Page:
Archive for August, 2014

LAST Friday, when the first remains of the victims of MH17 crash were brought back home, the nation stood still and in silence. It would forever be remembered in Malaysian history that the MH17 tragedy was not just the loss of so many innocent lives, but also the loss of our nation’s “innocence” in a world full of conflicts, regional or otherwise, and in particular, of an ethnic and geopolitical crisis thousands of miles away from home.

Sure, we have our fair share of violent conflicts such as the communist insurgency and the May 13 racial riots, but the totally unexpected shooting down of our sovereign-neutral passenger aircraft, deliberately or otherwise, was unprecedented in many ways to our country.

For one, our country has never been a victim of another regional conflict which we are not involved in any way. Yes, we have sent peace-keeping troops under the UN banner to many parts of the world and had our fair share of casualties as well. But MH17 was an innocent civilian aircraft flying well above the “safe” limit of 33,000 ft. Yet, it was so cruelly brought down, most likely by an advanced missile system and perhaps finished off by cannon fire from a military aircraft.

For many people like myself, Aug 22 was more than just a day of mourning, it was also a day of rage and anger of questioning why so many innocent lives were taken so brutally in a conflict which we played no part in. Our civilian aircraft was targeted, deliberately or otherwise, by an evil force, which must one day pay for this crime against humanity, one way or another and “karma-wise”.

We are a very small but culturally diverse country. Partly due to our own rich diversity and sensitivity to ethnic, ideological (against communism) and other conflicts, we have been striving on our own and via the various associations we belong to, such as the UN and Asean, to maintain our neutrality, to never take sides or be involved in any conflict, except to promote and mediate for a peaceful resolution.

There have been many reports, some speculations while others more educated analyses, of the likely cause/s of the crash. The main problem is getting access to the crash site and recovering all the pieces of evidence needed, not just the black box.

Investigators are only now beginning their arduous task of piecing together what happened and establishing the real cause/s of the crash. Due to the international nature of the conflict involving powerful nations (some with veto-power on the UN Security Council), it is most unlikely that the perpetuators, even if established with proof and prosecuted (most likely in absentia), would be caught and face the penalties the normal way.

If I were a relative or close friend of any of the victims and trying to imagine myself in such a scenario, I would think of how justice could best be served. I would then believe that real justice in dealing with the criminals responsible could only be achieved via an international extra-judicial method such as a high-powered, covert intelligence and military SAS-type operation with the involvement of friendly countries.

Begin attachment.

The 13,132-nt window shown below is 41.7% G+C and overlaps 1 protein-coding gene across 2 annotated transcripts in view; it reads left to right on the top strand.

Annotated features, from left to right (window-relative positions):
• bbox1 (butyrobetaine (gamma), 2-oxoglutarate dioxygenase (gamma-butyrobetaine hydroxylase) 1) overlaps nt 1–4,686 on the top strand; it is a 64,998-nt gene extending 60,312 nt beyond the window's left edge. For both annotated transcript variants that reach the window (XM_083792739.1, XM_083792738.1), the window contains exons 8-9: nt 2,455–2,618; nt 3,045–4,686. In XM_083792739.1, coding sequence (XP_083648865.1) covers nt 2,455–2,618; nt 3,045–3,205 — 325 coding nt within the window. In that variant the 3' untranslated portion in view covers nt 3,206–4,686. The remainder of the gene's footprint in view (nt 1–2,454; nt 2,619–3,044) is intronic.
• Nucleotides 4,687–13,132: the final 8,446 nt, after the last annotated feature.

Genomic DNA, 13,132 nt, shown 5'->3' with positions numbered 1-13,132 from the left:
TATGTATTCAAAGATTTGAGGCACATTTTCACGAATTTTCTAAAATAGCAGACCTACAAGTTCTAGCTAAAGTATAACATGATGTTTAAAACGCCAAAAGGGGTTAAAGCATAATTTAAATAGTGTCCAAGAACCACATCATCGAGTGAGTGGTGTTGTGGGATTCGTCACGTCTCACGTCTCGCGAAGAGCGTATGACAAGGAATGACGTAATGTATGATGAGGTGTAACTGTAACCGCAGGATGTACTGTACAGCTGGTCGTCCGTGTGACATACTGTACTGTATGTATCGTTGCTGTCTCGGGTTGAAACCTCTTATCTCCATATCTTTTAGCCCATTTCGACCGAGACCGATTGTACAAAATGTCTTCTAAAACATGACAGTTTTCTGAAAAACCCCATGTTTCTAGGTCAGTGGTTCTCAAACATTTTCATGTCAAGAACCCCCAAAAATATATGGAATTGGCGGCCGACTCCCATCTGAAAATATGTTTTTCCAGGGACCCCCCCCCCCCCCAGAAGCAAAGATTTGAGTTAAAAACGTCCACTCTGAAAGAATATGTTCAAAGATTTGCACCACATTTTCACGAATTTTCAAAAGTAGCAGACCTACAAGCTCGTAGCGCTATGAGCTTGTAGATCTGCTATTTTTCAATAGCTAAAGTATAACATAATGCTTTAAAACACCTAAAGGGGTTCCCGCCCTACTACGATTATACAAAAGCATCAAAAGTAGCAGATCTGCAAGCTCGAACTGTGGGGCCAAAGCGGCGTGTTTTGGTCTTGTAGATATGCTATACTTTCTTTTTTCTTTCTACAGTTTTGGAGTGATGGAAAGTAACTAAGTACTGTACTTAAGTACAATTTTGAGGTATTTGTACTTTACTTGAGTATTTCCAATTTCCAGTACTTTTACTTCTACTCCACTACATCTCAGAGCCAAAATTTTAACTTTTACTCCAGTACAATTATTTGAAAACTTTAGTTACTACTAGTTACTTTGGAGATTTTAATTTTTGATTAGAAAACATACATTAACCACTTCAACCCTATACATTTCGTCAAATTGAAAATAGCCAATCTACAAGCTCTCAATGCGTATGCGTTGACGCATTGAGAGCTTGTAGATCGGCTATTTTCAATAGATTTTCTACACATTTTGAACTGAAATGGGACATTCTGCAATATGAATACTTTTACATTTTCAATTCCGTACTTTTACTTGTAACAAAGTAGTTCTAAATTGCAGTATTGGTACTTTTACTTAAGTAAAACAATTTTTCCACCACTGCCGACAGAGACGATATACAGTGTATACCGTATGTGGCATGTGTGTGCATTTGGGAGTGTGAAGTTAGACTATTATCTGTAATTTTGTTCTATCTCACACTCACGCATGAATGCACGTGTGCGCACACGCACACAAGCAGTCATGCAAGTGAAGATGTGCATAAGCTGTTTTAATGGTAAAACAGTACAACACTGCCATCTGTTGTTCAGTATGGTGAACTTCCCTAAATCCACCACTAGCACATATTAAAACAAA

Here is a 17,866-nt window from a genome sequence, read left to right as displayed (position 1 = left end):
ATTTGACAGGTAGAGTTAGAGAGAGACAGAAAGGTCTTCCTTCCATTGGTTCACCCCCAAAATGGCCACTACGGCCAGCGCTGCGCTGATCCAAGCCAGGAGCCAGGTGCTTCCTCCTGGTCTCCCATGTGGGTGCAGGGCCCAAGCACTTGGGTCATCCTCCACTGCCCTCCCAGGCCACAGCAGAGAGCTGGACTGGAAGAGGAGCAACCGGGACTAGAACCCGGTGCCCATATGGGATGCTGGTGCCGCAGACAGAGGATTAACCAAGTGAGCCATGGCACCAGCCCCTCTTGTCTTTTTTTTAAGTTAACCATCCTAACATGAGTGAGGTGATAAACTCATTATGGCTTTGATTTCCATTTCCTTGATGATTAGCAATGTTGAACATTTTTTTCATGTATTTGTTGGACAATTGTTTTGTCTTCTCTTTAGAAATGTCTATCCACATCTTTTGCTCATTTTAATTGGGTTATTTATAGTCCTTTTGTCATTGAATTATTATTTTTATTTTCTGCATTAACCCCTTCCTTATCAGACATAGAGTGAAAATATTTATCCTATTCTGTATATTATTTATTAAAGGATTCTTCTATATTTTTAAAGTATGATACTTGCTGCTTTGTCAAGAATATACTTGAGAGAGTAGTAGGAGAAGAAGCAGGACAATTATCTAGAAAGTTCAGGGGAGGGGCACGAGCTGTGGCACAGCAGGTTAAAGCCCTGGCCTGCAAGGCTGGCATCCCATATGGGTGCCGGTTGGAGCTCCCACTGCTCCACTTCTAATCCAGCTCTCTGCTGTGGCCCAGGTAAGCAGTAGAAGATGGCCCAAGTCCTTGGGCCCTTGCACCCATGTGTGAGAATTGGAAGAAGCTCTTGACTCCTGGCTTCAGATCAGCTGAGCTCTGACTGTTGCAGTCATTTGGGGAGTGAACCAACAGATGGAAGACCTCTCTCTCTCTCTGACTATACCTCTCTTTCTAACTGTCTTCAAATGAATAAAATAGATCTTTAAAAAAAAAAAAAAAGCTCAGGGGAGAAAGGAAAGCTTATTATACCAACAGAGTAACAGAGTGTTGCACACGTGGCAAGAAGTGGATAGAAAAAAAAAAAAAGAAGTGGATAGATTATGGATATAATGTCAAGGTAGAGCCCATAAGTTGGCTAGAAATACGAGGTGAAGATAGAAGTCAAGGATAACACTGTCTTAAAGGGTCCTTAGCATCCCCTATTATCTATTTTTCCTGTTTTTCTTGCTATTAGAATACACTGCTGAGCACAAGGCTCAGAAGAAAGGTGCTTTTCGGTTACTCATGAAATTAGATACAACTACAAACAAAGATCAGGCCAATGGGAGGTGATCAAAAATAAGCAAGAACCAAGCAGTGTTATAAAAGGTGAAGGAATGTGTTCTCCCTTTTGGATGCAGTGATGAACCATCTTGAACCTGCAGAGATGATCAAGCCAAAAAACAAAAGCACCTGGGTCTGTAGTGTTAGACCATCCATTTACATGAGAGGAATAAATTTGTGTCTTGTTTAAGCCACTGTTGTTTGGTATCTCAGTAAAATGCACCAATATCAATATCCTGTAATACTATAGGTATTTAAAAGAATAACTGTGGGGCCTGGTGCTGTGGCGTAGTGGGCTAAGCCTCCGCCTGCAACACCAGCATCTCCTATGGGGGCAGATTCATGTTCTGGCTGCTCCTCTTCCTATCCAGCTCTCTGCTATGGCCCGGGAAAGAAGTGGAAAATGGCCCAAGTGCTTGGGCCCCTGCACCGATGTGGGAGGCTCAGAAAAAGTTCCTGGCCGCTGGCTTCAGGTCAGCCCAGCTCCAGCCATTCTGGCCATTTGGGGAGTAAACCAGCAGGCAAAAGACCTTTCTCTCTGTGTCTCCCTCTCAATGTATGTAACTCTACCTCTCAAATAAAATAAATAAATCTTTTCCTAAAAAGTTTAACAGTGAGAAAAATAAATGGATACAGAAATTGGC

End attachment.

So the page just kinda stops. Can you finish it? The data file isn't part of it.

A multinational team of specially selected intelligence, logistics and military operatives should be assembled to go after these war criminals in the same manner that Osama bin Laden and his aides were mercilessly taken down in Pakistan on May 2, 2011 by the US government.

For the record, this is only a mere wish and the government is unlikely to agree to such an approach in order to maintain its neutrality and diplomacy with the countries involved. Even if the government were to agree to such an approach, we would not know about it (perhaps until much later) due to the need to maintain strict secrecy of such an operation.

The civilised world must send a clear and unequivocal message to these terrorists, war criminals and evil people that there is no place on this planet that is safe for them to hide away and justice shall be served eventually, one way or another.

The UN already has peace-keeping forces, contributed by member nations, to maintain peace and security and to protect civilians in some war ravaged countries. So why can’t the UN also have a multinational anti-terrorism unit set up to aggressively pursue and exterminate such terrorists and war criminals?

The problem mostly lies in the non-impartiality of some permanent Security Council members (with veto-power) who may define a terrorist or war criminal according to their geo-political expediency.

Nevertheless, the civilised world should work and strive towards such an arrangement and to agree on what constitute a terrorist or war criminal. If the MH17 tragedy can spur such a global development that would bring closure and justice to the case, then the victims did not die completely in vain.

The MH17 tragedy should also serve as a wake-up call to our politicians and NGOs across the racial and religious divide, that playing the ethnic card, like in the Ukraine crisis, is a dangerous game that can have many unexpected and far-reaching negative consequences, often beyond the control of the original players.

It’s like playing with fire, which can engulf an entire community or nation, if left unchecked.

The dynamics and unpredictability of an ethnic conflict can often backfire on the politicians and extremists involved in fanning it, so they better be warned.

Moderates in Malaysia and the world are also responding and rising up to challenge local and global ethnic extremism, which is often linked to acts of terrorism, such as the one that brought down MH17.

May the victims of MH17 rest in peace and may justice be served someday.

The writer, CEO of a think tank and strategic consultancy firm, believes in the principle of the Karma that a vile and evil deed committed by a perpetuator shall eventually return to haunt him with illnesses, death or other tragedies. Comments: